March 25, 2006


Fault East of Bay Area 'Locked and Loaded' (SCOTT LINDLAW, Associated Press)

New cracks appear in Elke DeMuynck's ceiling every few weeks, zigzagging across her living room, creeping toward the fireplace, veering down the wall. Month after month, year after year, she patches, paints and waits.

"It definitely lets you know your house is constantly shifting," DeMuynck said. So do the gate outside that swings uselessly 2 1/2 inches from its latch, the strange bulges in the street and the geology students who make pilgrimages to her cul-de-sac.

DeMuynck could throw her paint brush from her front stoop and hit the Hayward Fault, which geologists consider the most dangerous in the San Francisco Bay Area, if not the nation. Like others who live here, she gets by on a blend of denial, hope and humor.

It's the geologists, emergency planners and historians who seem to do most of the worrying, even in this year of heightened earthquake awareness for the 100th anniversary of San Francisco's Great Quake of April 18, 1906.

Several faults lurk beneath this region, including the San Andreas Fault on the west side of the Bay area, but geologists say the parallel Hayward on the Bay's east side is the most likely to snap next.

"It is locked and loaded and ready to fire at any time," said U.S. Geological Survey seismologist Tom Brocher.

We don't even need the quake to actually happen to know how it goes: afterwards, in the midst of 24 hour global tv coverage, Ms DeMuynck complains that no one ever warned her how dangerous it was, the Reverends Falwell & Robertson clainm it was the will of God because of queers, and Democrats claim it's the worst the federal government has ever handled a disaster while the Right digs up the example of '06 to show how much more civilly we dealt with the looters this time. Meanwhile, most of us just shake our heads and wonder how stupid you have to be to live in California, nevermind on a fault line....

Posted by Orrin Judd at March 25, 2006 6:06 PM

Newspapers and networks pre-author obituaries for the day when this celebrity or that notable person passes on. Maybe they could do the same for the future Bay Area earthquake stories, and just cut and paste the fatality numbers and damage estimates into the proper holes.

Posted by: John at March 25, 2006 7:10 PM


I'm with you on the politics and the cultural idiots, but good golly is California gorgeous.

I've posited that it's beauty and climate is actually it's problem. You get so used it that you think that everything must be made as beautiful by legislation.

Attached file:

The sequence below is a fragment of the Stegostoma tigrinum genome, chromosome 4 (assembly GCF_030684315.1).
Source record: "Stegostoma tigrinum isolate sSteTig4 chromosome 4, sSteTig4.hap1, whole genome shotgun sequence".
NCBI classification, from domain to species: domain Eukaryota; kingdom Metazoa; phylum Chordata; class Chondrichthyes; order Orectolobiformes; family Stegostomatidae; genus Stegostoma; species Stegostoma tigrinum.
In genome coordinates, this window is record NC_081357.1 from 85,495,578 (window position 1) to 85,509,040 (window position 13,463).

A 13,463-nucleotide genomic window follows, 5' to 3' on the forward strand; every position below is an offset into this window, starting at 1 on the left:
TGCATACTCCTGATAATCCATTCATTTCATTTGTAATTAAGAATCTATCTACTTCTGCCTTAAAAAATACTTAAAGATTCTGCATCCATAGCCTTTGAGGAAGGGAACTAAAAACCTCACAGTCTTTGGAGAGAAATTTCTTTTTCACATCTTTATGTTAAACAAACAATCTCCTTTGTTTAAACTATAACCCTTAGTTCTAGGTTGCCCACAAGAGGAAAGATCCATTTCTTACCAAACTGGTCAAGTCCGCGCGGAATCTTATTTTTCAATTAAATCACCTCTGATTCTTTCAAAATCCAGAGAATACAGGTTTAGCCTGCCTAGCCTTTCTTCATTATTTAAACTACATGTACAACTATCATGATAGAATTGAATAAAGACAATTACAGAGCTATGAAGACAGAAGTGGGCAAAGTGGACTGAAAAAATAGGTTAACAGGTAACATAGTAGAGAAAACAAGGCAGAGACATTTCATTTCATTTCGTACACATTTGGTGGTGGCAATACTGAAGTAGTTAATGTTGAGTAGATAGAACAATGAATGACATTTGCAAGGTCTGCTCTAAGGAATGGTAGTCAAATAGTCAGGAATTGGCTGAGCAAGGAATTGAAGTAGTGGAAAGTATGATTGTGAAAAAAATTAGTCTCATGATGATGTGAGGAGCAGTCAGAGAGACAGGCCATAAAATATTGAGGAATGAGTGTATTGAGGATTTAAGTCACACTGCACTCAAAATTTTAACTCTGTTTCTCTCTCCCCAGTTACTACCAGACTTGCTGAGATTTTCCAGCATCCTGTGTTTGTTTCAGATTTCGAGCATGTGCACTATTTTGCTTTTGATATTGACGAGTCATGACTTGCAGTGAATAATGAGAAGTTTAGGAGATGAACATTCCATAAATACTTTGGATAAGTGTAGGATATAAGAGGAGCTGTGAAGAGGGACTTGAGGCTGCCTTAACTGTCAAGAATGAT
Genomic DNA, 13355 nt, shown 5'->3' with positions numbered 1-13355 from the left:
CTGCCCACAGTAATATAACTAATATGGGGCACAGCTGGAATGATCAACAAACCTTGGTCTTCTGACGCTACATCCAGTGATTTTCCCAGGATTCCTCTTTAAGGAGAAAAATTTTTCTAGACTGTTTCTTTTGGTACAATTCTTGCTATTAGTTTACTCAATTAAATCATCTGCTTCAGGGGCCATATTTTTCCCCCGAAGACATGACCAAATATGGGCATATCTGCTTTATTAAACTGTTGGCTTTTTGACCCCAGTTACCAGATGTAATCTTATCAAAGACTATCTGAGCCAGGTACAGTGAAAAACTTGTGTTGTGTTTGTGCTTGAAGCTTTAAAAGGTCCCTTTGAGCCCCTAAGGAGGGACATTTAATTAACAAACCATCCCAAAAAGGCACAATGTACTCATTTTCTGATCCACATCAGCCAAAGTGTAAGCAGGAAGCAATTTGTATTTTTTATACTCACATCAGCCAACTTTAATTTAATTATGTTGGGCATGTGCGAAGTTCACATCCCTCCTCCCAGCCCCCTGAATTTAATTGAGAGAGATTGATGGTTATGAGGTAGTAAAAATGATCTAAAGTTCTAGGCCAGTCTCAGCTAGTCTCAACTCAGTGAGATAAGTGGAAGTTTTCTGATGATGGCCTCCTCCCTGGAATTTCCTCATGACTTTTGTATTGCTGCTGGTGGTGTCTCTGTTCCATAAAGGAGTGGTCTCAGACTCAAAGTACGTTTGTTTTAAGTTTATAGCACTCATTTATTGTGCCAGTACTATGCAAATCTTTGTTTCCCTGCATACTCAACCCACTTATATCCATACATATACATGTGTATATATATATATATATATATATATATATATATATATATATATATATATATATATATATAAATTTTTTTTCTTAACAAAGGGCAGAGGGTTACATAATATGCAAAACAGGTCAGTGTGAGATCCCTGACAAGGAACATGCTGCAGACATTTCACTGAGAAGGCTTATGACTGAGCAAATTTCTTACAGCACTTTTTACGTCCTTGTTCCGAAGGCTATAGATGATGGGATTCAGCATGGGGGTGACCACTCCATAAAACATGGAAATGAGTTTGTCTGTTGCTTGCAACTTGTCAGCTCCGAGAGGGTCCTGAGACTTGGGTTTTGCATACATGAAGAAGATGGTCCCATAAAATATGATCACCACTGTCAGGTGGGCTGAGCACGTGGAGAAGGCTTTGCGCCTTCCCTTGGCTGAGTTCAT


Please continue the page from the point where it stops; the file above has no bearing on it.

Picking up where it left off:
Since they are all so collectivist, I suggest we ask that they support legislation forcing them out of their homes for 2-3 year streches so that other people in the nation can enjoy living there for a while. If not that, then they need to pay the rest of the nation a windfall climate and vista tax.

Oh well, so much for my feeble attempts at humor.

Posted by: Bruno at March 25, 2006 7:22 PM

It's the water. Though the Hayward Fault runs north-south in the East Bay through Oakland, Berkeley, etc., the fault also straddles the only aqueduct for San Francisco's water from the Hetch Hetchy Valley near Yosemite. This aqueduct is 100 years old. A quake of severe magnitude will certainly destroy it. Now that I'm thinking about it, better buy some more bottled water.

Posted by: Fred Jacobsen (San Fran) at March 25, 2006 7:44 PM

""It is locked and loaded and ready to fire at any time," said U.S. Geological Survey seismologist Tom Brocher."

Wouldn't this phrase be offensive to the delicate sensibilities of the anti-gun, anti-war, anti-military folks who are living on that faultline?

Send this man back to seismologist sensitivity school!

Posted by: Ed Driscoll at March 25, 2006 8:06 PM

"The City That Waits to Die" has been waiting since 1971. And considering the big centennial is in a couple of weeks, is it any wonder there's going to be an uptick in such stories between now and then? I'm just surprised they hadn't started already.

And not just the aquaducts. The valleys formed by the Hayward and Calaveras faults are great for roads. I-680 follows both at some point, while I-580 has several major interchanges right on the Hayward.

Posted by: Raoul Ortega at March 25, 2006 8:54 PM

A big earthquake on the Hayward fault would be devastating. The "flatlands" between the mountains and bay there are soft soil, much of it landfill on top of old swamps, that shivers like jello in response to earthquake waves. I was in the Oakland flatlands when the 1989 7.2 Loma Prieta quake hit. That was over 60 miles away, and it was very impressive -- my house oscillated back and forth an amplitude of about 3 feet for over a minute, all the wood squealing. If a bigger quake hits on the Hayward fault, there's going to be a lot of damage. The roads and bridges won't be traversable, the utilities won't work, it'll be a mess.

Posted by: pj at March 25, 2006 9:13 PM

Luckily they're only forecasting 6.7 to 7.0, which shouldn't be all that deadly, just very expensive.

Posted by: pj at March 26, 2006 9:41 AM

While wars and disease cause population changes, certain natural disasters cause shifts in attitudes & geographic preferences. 1971 quake scared the .... out of me and others that I know. I'm back now, and the place is more crowded than it was. Where is the safest place to live? The south has the New Madrid fault, I wonder if it's done for a few hundred more years, or...? I personally would prefer a wide open space DURING a quake, but wouldn't want to live there 24/7. Obviously don't know what i'm talking about, so why are you reading this..sigh

Posted by: dfs at March 27, 2006 3:45 AM